# SRJC Course Outlines

 5/12/2021 5:02:06 PM MATH 1A Course Outline as of Fall 2009 Changed Course CATALOG INFORMATION Discipline and Nbr:  MATH 1A Title:  CALCULUS 1 Full Title:  Calculus, First Course Last Reviewed:9/14/2020

 Units Course Hours per Week Nbr of Weeks Course Hours Total Maximum 5.00 Lecture Scheduled 5.00 17.5 max. Lecture Scheduled 87.50 Minimum 5.00 Lab Scheduled 0 8 min. Lab Scheduled 0 Contact DHR 0 Contact DHR 0 Contact Total 5.00 Contact Total 87.50 Non-contact DHR 0 Non-contact DHR Total 0

 Total Out of Class Hours:  175.00 Total Student Learning Hours: 262.50

Title 5 Category:  AA Degree Applicable
Repeatability:  00 - Two Repeats if Grade was D, F, NC, or NP
Also Listed As:
Formerly:

Catalog Description:
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Limits and continuity, differentiation, applications of the derivative, integration, applications of the integral.

Prerequisites/Corequisites:
Completion of MATH 27 or completion of MATH 25 and MATH 58

Recommended Preparation:

Limits on Enrollment:

Schedule of Classes Information
Description: Untitled document
Limits and continuity, differentiation, applications of the derivative, integration, applications of the integral.

Prerequisites:Completion of MATH 27 or completion of MATH 25 and MATH 58
Recommended:
Limits on Enrollment:
Transfer Credit:CSU;UC.
Repeatability:00 - Two Repeats if Grade was D, F, NC, or NP

ARTICULATION, MAJOR, and CERTIFICATION INFORMATION

 Associate Degree: Effective: Fall 1981 Inactive: Area: BMC Communication and Analytical ThinkingMath Competency CSU GE: Transfer Area Effective: Inactive: B4 Math/Quantitative Reasoning Fall 1981 IGETC: Transfer Area Effective: Inactive: 2A Mathematical Concepts & Quantitative Reasoning Fall 1981 CSU Transfer: Transferable Effective: Fall 1981 Inactive: UC Transfer: Transferable Effective: Fall 1981 Inactive: C-ID: CID Descriptor: MATH 900S Single Variable Calculus Sequence SRJC Equivalent Course(s): MATH1A AND MATH1B

Certificate/Major Applicable: Major Applicable Course

COURSE CONTENT

Outcomes and Objectives:
Upon completion of the course, students will be able to:
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Upon completion of the course, students will be able to:
1.  Calculate limits and use limit notation.
2.  Determine derivatives of polynomial, rational, algebraic, exponential,
logarithmic, and trigonometric functions.
3.  Use techniques of differentiation, including product, quotient, and
chain rules, and determine derivatives implicitly.
4.  Apply derivatives to graphing, optimization, and science applications.
5.  Determine antiderivatives of polynomial, rational, algebraic,
exponential, logarithmic, and trigonometric functions.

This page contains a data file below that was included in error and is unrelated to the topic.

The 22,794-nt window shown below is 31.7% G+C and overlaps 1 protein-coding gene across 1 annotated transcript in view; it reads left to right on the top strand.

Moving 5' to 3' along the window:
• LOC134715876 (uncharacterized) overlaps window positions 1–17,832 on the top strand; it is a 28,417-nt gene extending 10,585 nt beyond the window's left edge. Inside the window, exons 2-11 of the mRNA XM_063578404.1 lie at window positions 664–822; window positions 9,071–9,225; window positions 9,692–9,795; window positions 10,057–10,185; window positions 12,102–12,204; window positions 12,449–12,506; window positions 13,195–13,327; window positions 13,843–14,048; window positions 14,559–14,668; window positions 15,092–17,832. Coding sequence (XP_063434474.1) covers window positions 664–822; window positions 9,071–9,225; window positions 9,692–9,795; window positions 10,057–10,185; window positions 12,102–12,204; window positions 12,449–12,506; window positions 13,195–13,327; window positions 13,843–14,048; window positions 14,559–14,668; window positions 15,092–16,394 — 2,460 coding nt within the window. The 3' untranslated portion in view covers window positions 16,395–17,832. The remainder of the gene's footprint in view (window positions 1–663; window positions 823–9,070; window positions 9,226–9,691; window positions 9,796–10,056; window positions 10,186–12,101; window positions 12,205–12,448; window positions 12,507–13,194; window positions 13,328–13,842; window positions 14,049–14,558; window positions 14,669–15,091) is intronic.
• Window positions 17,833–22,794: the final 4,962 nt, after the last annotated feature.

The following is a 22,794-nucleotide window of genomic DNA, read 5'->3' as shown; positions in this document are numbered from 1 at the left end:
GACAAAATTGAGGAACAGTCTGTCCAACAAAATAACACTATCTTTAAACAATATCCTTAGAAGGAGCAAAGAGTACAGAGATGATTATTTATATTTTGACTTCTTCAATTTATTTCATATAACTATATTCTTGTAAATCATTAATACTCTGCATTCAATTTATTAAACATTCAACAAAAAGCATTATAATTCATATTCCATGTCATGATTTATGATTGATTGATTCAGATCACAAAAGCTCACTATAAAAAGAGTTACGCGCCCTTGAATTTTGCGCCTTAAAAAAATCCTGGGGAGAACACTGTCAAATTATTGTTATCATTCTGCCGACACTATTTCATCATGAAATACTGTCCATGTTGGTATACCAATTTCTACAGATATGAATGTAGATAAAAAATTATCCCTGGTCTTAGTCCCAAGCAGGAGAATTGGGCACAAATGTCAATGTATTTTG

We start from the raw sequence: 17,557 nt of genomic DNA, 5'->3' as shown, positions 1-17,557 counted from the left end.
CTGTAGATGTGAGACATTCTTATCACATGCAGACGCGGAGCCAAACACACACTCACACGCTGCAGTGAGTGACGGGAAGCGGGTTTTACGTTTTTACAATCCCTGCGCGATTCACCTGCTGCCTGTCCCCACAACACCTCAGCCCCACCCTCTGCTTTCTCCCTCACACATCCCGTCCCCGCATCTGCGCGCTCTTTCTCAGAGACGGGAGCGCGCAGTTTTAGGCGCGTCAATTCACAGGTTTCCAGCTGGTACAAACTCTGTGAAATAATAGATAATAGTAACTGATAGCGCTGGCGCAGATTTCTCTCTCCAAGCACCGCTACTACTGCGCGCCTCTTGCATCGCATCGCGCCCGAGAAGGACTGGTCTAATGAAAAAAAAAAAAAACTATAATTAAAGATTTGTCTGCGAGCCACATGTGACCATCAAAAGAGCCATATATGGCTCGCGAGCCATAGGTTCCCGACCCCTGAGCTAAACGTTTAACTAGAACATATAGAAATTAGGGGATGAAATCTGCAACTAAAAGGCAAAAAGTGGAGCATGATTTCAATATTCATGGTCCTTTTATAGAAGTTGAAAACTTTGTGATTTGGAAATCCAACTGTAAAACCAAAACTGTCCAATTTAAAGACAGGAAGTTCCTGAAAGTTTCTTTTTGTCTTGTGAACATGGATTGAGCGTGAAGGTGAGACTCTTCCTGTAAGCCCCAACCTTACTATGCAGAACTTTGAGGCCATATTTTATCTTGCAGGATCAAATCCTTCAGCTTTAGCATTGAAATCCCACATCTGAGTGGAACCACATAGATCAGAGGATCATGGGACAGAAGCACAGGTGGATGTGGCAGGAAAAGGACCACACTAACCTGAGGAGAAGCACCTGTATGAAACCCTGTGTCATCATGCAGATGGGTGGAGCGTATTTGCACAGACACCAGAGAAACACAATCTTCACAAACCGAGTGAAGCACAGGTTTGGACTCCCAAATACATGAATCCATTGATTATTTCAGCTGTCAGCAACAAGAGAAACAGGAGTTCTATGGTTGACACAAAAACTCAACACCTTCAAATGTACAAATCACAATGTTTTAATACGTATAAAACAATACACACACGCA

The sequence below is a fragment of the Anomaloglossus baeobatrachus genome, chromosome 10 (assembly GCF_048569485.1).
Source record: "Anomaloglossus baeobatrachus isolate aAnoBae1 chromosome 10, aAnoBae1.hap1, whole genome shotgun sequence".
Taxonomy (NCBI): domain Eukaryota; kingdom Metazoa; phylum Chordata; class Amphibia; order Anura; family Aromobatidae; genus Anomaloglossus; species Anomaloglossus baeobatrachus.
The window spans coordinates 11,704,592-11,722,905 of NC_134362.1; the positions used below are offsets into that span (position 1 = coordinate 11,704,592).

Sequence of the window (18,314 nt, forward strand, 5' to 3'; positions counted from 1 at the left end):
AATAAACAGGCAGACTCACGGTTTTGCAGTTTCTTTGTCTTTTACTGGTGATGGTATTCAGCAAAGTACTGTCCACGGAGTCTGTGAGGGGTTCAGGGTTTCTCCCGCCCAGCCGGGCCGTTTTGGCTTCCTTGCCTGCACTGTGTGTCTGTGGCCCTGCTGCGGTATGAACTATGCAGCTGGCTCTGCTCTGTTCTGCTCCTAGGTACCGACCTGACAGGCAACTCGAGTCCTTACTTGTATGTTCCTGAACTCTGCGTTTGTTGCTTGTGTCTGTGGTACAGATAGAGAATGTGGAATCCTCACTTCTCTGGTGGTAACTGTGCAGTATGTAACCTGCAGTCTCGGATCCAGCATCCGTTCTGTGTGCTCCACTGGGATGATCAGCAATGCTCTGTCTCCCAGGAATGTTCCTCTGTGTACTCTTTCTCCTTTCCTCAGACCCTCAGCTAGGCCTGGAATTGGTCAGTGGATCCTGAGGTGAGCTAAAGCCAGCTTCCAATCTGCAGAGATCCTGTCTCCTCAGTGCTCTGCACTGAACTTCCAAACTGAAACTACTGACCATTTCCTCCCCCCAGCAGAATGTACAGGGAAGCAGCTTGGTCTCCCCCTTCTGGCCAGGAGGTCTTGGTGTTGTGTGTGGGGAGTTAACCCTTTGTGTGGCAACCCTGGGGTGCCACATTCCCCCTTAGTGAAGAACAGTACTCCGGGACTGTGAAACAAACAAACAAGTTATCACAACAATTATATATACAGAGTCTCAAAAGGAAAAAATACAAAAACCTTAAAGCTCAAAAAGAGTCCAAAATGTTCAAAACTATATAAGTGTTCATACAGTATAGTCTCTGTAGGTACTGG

6.  Evaluate definite integrals using the fundamental theorem of
calculus.
7.  Use numerical integration to approximate definite integrals.
8.  Apply definite integration to compute area, volumes, and arc length,
and to solve problems in science and related fields.
9.  Evaluate integrals with the use of tables or a computer algebra system.

Topics and Scope
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I.    Limits and Continuity
A. Definitions
1. Limit
2. Basic limit theorems
B. Limits from graphs
C. Continuity
II.  The Derivative
A. Definition
B. Difference quotients
C. Slope of tangent line
D. Velocity, acceleration and rates of change
E. Product, quotient, and chain rules
F. Basic differentiation formulas for algebraic, trigonometric,
logarithmic, exponential, inverse trigonometric and hyperbolic
functions
G. Antiderivatives
III. Applications of the Derivative
A. Implicit differentiation
B. Mean value theorem
C. Differentials
D. Related rates
E. Optimization
F. Separable differential equations
G. Other applications and modeling
H. Indeterminate forms and L'Hospital's rule
IV. The Integral
A. Riemann sums
B. Definite and indefinite integrals
C. Fundamental theorem of calculus
D. Integration of polynomial, logarithmic, exponential, and
trigonometric functions
E. Integration by substitution
F. Numerical integration
G. Evaluation by tables or computer algebra systems
V.  Applications of the Integral
A. Area
B. Volumes
C. Arc length
D. Other applications and modeling

Assignments:
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1.  Daily reading outside of class (20-50 pages per week).
2.  Problem set assignments from required text(s) or supplementary
materials chosen by the instructor (1-6 per week).
3.  Quizzes (0-4 per week).
4.  Exams (3-8 per term).
5.  Projects (for example, computer explorations or modeling activities, 0-10 per term).